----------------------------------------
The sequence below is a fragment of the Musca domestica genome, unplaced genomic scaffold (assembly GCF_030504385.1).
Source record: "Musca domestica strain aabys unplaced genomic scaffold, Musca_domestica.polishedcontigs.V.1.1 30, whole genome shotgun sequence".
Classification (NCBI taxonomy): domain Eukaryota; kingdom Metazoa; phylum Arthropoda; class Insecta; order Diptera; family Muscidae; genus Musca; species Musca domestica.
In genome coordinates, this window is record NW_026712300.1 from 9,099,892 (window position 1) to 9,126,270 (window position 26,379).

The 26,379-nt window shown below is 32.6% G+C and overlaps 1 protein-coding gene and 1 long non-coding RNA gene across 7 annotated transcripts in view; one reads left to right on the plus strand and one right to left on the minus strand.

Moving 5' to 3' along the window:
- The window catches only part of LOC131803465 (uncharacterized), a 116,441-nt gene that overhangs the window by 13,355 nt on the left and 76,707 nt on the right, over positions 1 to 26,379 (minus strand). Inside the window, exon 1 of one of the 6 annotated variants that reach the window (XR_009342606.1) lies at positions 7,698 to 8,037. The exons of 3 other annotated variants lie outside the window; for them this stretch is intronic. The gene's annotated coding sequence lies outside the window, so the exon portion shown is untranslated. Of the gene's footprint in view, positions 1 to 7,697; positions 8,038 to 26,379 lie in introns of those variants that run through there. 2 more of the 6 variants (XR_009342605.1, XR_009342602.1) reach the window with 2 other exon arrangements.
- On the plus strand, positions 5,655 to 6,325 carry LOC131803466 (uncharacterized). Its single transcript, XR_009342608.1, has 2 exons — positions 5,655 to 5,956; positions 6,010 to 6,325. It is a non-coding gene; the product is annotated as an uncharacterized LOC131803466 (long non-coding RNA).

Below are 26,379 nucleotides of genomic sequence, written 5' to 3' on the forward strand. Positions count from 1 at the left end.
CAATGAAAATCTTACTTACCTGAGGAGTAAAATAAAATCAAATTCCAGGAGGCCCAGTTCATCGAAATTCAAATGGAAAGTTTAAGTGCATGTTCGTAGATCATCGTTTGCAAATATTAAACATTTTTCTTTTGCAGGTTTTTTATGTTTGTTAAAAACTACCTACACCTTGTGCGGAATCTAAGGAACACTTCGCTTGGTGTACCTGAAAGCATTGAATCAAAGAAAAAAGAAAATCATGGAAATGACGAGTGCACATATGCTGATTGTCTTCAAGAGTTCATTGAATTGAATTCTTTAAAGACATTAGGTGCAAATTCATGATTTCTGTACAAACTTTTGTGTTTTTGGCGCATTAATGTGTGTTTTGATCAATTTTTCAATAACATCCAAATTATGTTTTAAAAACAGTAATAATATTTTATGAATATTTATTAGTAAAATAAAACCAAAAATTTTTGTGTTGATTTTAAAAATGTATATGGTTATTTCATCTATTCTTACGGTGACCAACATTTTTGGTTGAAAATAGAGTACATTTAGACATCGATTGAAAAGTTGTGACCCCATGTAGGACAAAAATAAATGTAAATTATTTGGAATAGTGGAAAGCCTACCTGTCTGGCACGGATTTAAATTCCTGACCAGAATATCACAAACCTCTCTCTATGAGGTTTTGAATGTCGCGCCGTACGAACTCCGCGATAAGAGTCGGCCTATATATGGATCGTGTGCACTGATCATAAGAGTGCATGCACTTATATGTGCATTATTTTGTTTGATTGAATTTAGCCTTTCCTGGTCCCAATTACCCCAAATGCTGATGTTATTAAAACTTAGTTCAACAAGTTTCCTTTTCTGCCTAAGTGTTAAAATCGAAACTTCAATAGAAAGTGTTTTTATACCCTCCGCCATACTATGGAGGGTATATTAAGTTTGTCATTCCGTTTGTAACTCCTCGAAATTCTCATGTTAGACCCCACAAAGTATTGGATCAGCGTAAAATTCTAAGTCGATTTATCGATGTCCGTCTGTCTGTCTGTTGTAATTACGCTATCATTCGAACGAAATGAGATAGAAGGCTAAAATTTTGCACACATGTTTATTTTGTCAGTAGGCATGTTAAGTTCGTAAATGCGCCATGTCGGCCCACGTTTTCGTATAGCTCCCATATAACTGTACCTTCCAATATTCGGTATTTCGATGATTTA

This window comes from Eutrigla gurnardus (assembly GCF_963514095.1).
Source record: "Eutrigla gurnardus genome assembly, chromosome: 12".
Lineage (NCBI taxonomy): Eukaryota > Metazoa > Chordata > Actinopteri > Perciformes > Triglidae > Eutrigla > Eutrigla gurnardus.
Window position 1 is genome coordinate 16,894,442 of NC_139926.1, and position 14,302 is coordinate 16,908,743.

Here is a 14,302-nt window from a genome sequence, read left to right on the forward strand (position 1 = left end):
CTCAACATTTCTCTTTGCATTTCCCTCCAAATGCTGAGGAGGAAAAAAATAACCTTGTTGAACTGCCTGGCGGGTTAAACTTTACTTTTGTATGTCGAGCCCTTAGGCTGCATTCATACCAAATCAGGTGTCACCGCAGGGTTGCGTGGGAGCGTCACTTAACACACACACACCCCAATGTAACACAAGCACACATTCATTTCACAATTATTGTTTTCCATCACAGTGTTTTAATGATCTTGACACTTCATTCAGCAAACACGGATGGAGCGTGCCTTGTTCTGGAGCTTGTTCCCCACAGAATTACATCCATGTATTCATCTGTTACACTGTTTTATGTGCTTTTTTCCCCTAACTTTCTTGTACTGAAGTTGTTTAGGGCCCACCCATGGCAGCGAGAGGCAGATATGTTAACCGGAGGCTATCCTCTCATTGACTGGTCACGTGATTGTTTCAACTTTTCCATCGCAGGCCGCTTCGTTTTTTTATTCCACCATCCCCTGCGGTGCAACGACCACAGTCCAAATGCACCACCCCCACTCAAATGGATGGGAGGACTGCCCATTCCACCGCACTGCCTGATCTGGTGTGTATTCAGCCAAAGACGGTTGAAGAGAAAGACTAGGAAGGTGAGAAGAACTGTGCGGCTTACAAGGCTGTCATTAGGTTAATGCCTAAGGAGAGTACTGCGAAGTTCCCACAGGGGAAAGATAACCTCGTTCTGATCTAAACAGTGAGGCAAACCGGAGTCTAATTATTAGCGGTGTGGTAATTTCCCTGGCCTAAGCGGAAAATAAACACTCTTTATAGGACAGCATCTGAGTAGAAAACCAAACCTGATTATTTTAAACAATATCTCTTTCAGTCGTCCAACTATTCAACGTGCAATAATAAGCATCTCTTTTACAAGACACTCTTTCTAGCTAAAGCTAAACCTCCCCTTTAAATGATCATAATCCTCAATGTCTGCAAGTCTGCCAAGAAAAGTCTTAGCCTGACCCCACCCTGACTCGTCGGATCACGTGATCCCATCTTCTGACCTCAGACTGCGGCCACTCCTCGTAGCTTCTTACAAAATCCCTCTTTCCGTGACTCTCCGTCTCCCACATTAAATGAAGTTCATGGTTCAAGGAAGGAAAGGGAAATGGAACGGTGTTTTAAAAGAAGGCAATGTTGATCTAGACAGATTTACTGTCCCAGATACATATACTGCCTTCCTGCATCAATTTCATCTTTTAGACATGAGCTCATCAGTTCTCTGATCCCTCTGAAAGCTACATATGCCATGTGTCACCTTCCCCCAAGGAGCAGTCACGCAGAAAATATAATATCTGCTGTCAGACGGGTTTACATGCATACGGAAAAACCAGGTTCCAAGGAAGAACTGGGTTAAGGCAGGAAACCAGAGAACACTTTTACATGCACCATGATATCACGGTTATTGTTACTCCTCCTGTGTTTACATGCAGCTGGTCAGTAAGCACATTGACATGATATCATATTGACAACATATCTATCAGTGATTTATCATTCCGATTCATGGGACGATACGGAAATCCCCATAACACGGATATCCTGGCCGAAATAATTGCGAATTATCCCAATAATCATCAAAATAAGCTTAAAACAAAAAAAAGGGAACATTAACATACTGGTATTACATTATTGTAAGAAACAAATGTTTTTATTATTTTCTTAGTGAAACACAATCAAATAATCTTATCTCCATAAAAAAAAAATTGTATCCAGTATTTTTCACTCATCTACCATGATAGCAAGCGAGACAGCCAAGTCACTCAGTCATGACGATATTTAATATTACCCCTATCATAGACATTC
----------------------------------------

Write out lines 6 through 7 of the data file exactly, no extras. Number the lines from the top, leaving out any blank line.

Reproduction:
Moving 5' to 3' along the window:
- The window catches only part of LOC131803465 (uncharacterized), a 116,441-nt gene that overhangs the window by 13,355 nt on the left and 76,707 nt on the right, over positions 1 to 26,379 (minus strand). Inside the window, exon 1 of one of the 6 annotated variants that reach the window (XR_009342606.1) lies at positions 7,698 to 8,037. The exons of 3 other annotated variants lie outside the window; for them this stretch is intronic. The gene's annotated coding sequence lies outside the window, so the exon portion shown is untranslated. Of the gene's footprint in view, positions 1 to 7,697; positions 8,038 to 26,379 lie in introns of those variants that run through there. 2 more of the 6 variants (XR_009342605.1, XR_009342602.1) reach the window with 2 other exon arrangements.